Cummins and Eaton each would own 50% of the venture, to be named Eaton Cummins Automated Transmission Technologies.
Cummins will pay Eaton $600 million for its stake, while Eaton will contribute the designs for its next-generation automated heavy-duty transmission, as well as its current Procision medium-duty transmission and certain assembly assets.
The transaction is expected to close in the third quarter, pending regulatory approval.
Craig Arnold, Eaton’s chairman and CEO, said the joint venture will better position the company’s transmission business to meet the industry’s demand for reduced emissions and greater fuel economy — largely driven by regulation — as well as improved drivetrain performance.
“Our joint venture with Cummins will leverage the technical strengths and experience of two industry leaders with long histories and deep industry expertise to provide superior automated transmission technology for our global customers,” Arnold said.
The combination also will expand Eaton’s access to global markets for automated transmissions, he said, adding that the joint venture will use the proceeds of the transaction to target growth opportunities.
Cummins Chairman and CEO Tom Linebarger said his company’s joint venture with Eaton “will deliver the most advanced automated transmissions and develop an integrated powertrain and service network that supports our customers like never before.”
The joint venture will build on the partnership between Eaton and Cummins. The two independent suppliers have long collaborated on product integration through their SmartAdvantage powertrain lineup, which pairs Cummins’ engines with Eaton’s transmissions.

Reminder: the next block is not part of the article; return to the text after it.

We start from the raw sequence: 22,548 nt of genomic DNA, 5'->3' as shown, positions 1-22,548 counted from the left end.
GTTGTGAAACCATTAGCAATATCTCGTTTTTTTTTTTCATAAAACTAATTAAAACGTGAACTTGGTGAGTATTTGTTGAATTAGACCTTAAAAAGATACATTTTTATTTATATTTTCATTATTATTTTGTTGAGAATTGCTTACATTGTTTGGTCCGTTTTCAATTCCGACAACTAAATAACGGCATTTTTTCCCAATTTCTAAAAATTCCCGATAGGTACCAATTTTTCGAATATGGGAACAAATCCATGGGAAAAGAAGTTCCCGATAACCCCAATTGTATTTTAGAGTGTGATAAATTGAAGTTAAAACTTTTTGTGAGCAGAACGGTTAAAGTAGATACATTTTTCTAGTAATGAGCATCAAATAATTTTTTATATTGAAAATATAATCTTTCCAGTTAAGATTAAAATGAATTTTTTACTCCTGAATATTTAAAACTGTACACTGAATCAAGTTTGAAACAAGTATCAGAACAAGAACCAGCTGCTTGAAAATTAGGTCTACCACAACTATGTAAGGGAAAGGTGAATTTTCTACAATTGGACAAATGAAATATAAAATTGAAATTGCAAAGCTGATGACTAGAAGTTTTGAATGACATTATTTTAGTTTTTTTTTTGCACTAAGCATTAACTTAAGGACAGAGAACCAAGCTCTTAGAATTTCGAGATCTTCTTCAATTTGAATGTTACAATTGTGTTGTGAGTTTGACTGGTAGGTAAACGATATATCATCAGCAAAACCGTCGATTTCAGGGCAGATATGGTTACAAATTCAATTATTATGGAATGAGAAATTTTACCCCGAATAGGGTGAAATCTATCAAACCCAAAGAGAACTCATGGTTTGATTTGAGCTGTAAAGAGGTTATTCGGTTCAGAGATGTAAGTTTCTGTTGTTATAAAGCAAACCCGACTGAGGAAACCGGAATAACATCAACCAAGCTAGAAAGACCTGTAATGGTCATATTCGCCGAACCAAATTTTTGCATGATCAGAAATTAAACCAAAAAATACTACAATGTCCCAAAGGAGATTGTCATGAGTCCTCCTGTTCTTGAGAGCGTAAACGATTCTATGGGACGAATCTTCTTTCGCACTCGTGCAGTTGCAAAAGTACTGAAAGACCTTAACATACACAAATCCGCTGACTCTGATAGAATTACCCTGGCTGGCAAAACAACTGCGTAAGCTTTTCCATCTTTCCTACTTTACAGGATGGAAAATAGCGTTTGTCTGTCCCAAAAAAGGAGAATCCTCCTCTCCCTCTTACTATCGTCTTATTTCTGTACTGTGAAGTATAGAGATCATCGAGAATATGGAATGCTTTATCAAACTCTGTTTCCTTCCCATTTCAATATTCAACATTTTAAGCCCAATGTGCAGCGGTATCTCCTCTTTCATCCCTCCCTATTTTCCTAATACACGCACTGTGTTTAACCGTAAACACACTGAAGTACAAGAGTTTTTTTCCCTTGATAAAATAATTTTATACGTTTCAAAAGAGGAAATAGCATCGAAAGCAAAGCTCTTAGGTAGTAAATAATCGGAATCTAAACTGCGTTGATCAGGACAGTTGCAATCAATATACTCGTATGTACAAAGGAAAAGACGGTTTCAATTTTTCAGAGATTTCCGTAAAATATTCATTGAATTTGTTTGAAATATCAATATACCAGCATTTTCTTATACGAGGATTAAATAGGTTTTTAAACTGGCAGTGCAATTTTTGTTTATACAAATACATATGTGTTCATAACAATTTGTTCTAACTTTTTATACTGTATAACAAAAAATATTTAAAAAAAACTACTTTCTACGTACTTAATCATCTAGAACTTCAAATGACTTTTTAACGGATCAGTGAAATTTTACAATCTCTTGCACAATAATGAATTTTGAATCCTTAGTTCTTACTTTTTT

The joint venture, however, will focus on more tightly integrating transmissions not only with Cummins’ engines, but also with truck makers’ vertically integrated offerings, Arnold said.
Most truck manufacturers have been heavily promoting their own proprietary engines, while continuing to offer Cummins engines as a third-party option. Cummins, based in Columbus, Ind., is the only major independent supplier of heavy-duty truck engines remaining in the North American market.
Eaton’s Arnold said much of the trucking industry’s ongoing transition from manual transmissions to automated manual transmissions has taken place but isn’t completely done.
That broader movement toward AMTs has heightened the industry’s focus on ensuring that the engine and transmission work together in an efficient way, Arnold said. Tightening emission and fuel-economy standards also requires the engine and transmission to work together in a more seamless fashion, he added.
In addition to developing new products, the joint venture will sell and support Eaton’s current heavy-duty automated transmissions in North America. Eaton will continue to manufacture those transmissions during the transition period.
Meanwhile, Eaton’s Vehicle Group will retain its global manual transmission and clutch businesses, as well as its current generation of medium- and heavy-duty automated transmission products outside of North America. Eaton also will retain its light-duty and agricultural transmissions aftermarket business, as well as its global automotive business.
Eaton, based in Dublin, is a diversified supplier of power management products.
The joint venture’s board and management will be composed equally of Eaton and Cummins leadership.
Cummins will report the joint venture’s revenue as part of its Components business segment.
Eaton will report 50% of the venture's earnings within its Vehicle segment.
Arnold said the joint venture is in “startup mode.” As such, Eaton said it expects no material change in operating profits for its Vehicle segment in 2017 and 2018 as a result of the joint venture. It expects revenues for that segment to decline about $25 million in 2017 and fall about $200 million in 2018.